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Traveling Alaska’s Marine Highway by Ferry

The Malaspina is one of the largest vessels in the Alaska Marine Highway System.
The Malaspina is one of the largest vessels in the Alaska Marine Highway System.

Story & photos by Julie Snyder

As if on cue, the glacier emitted a deep rumble and then calved an enormous slab of blue ice into the waters of Tracy Arm. We’d slowly dodged icebergs, bergy bits (small icebergs) and growlers (even smaller) for several hours before coming face to face with the frigid beauty of Sawyer Glacier and witnessing the dazzling performance.

This is why we had come to Southeast Alaska’s Inside Passage—for the drama and beauty of nature—and nature didn’t let us down.

A network of waterways through an island maze on the Pacific Coast of the U.S. and Canada, the Inside Passage extends from Puget Sound in northwest Washington to Skagway, Alaska. The Alaska stretch weaves through the 300-mile long Alexander Archipelago, home to more than 1,100 islands separated from the thickly forested mainland by deep, often narrow channels.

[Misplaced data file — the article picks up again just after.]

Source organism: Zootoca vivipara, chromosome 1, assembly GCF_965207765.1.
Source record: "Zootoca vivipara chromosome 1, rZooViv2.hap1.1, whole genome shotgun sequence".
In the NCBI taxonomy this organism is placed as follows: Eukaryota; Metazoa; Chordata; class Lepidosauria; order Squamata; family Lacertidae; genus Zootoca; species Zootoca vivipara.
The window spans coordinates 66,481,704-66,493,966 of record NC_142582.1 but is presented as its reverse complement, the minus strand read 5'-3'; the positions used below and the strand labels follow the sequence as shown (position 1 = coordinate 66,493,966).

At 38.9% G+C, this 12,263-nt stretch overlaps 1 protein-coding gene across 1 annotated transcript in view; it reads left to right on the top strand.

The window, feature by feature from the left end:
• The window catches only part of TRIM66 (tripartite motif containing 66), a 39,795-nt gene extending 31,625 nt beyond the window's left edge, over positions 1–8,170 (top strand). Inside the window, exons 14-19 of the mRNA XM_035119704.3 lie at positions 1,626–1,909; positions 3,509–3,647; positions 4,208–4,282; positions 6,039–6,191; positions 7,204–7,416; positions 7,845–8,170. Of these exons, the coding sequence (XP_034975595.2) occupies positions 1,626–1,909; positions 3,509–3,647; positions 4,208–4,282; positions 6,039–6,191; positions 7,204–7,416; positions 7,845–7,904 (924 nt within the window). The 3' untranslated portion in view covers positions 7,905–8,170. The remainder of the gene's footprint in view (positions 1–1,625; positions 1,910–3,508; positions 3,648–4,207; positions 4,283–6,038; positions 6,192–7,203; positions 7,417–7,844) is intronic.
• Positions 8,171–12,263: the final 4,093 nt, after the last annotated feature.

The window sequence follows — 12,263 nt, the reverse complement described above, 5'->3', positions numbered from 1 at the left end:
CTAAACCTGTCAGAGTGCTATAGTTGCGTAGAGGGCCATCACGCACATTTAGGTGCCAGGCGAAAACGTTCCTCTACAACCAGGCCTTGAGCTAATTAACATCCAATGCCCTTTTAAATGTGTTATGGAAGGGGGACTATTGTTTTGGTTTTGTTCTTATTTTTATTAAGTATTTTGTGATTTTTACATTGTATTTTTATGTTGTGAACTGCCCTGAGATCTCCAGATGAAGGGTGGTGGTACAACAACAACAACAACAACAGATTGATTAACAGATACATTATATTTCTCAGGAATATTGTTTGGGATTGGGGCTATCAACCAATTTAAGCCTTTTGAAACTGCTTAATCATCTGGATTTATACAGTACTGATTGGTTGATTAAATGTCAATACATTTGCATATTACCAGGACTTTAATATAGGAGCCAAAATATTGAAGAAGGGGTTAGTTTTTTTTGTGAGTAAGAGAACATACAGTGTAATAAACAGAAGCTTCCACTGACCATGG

John Muir was full of platitudes for our destination after he first visited in 1879. In his book, “Travels in Alaska,” he said “No excursion that I know of may be made into any other American wilderness where so marvelous an abundance of noble, newborn scenery is so charmingly brought to view as on the trip through the Alexander Archipelago.”

Though Southeast Alaska is only an appendage to a giant fist of a state, the region is not without natural superlatives, among them Tongass National Forest, the largest national forest in the U.S. with 17 million acres; and the 1,500-square-mile Juneau Icefield, fifth largest in the western hemisphere and home to the popular Mendenhall Glacier.

There are several ways to explore the Alaskan panhandle—on enormous cruise ships with thousands of passengers, on small ships with 10-to-100 travelers, on a private craft or via an Alaska Marine Highway System ferry, the regional travel lifeline. Our journey was instigated by a friend who suggested we join her on a small-ship cruise, but after checking out the itinerary and cost, we decided to see more and spend less by designing our own two-week ferry journey.

AMHS Lifeline
Fifty-three years ago, the Alaska Marine Highway System (AMHS) launched regular ferry service in the Inside Passage, a godsend to isolated coastal communities carved out of the wilderness. Service soon expanded to other parts of Alaska where the rugged terrain limits a land-based road system. Today 30 communities are served along 3,500 miles of coastline by a fleet of 11 ships. The AMHS is the only marine route to be lauded as a National Scenic Byway.